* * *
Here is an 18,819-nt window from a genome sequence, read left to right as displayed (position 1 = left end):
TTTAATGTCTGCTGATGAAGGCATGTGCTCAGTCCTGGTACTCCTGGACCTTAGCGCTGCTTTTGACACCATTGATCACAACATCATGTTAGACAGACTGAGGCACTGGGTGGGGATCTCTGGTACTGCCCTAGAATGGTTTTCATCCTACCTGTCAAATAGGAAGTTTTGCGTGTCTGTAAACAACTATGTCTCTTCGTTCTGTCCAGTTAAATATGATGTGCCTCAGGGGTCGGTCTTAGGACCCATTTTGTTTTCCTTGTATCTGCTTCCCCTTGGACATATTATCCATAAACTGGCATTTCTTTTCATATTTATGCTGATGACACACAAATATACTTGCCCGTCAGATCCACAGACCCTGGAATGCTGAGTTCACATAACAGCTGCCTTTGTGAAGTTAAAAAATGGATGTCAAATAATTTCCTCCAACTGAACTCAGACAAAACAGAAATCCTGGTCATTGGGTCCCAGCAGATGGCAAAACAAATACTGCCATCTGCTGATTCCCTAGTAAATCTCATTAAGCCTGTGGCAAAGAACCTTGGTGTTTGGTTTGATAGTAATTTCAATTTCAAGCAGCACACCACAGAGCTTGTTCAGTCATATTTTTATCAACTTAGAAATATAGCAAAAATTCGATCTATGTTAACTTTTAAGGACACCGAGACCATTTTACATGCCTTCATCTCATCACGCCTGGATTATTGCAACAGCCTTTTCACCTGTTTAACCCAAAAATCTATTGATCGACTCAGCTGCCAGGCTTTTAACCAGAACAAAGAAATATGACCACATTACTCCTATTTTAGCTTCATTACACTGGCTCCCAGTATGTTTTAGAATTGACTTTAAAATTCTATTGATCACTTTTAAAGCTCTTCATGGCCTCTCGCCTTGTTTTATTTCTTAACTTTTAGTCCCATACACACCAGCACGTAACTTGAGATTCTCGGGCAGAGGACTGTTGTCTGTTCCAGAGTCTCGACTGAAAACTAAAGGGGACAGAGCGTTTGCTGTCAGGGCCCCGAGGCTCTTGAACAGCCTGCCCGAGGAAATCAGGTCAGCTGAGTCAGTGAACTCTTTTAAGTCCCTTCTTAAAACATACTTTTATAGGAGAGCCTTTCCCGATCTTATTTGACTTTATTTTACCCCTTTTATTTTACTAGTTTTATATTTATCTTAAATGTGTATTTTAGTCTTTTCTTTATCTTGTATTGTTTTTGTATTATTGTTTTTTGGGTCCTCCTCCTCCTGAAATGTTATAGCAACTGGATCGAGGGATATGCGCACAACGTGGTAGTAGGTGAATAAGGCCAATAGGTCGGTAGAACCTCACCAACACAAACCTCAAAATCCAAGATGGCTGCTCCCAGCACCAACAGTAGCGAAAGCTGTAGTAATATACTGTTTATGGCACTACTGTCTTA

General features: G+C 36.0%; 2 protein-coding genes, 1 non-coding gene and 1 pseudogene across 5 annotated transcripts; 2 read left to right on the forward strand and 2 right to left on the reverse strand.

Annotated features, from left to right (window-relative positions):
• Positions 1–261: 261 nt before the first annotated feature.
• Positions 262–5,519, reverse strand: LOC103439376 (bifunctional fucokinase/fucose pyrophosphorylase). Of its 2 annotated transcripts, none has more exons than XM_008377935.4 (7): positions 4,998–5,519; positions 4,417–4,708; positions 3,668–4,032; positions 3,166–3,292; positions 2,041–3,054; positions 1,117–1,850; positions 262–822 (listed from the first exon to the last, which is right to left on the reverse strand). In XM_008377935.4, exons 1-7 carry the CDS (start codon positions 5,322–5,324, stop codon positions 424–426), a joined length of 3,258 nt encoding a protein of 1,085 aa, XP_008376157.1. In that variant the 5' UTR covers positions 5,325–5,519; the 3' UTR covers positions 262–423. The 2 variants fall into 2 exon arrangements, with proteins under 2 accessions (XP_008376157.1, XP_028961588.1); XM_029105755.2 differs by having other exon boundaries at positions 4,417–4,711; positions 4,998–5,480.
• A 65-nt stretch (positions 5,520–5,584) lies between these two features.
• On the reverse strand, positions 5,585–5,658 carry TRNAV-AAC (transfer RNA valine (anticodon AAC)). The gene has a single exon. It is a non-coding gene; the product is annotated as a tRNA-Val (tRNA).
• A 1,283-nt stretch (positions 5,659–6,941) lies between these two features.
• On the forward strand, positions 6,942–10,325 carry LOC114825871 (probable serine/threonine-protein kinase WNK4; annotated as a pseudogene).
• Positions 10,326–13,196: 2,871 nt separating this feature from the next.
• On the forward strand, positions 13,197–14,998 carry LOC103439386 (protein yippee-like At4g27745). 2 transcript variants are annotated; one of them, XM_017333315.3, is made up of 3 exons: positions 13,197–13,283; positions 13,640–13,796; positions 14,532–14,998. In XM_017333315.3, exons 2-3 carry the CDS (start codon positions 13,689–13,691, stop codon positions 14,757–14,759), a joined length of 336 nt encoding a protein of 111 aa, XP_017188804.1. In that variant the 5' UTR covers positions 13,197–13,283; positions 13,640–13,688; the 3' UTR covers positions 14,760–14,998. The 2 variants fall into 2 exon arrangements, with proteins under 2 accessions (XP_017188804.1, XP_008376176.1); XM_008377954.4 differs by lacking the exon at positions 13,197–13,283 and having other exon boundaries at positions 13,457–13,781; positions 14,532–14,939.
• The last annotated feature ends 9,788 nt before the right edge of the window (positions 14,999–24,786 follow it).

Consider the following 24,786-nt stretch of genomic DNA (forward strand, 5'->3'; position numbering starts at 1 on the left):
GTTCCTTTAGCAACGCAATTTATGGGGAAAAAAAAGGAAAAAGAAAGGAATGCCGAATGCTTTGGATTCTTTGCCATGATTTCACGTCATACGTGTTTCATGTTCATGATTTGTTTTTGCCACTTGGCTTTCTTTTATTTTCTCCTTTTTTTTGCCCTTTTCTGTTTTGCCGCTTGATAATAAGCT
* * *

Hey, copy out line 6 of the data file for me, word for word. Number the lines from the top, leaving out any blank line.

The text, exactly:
• Positions 262–5,519, reverse strand: LOC103439376 (bifunctional fucokinase/fucose pyrophosphorylase). Of its 2 annotated transcripts, none has more exons than XM_008377935.4 (7): positions 4,998–5,519; positions 4,417–4,708; positions 3,668–4,032; positions 3,166–3,292; positions 2,041–3,054; positions 1,117–1,850; positions 262–822 (listed from the first exon to the last, which is right to left on the reverse strand). In XM_008377935.4, exons 1-7 carry the CDS (start codon positions 5,322–5,324, stop codon positions 424–426), a joined length of 3,258 nt encoding a protein of 1,085 aa, XP_008376157.1. In that variant the 5' UTR covers positions 5,325–5,519; the 3' UTR covers positions 262–423. The 2 variants fall into 2 exon arrangements, with proteins under 2 accessions (XP_008376157.1, XP_028961588.1); XM_029105755.2 differs by having other exon boundaries at positions 4,417–4,711; positions 4,998–5,480.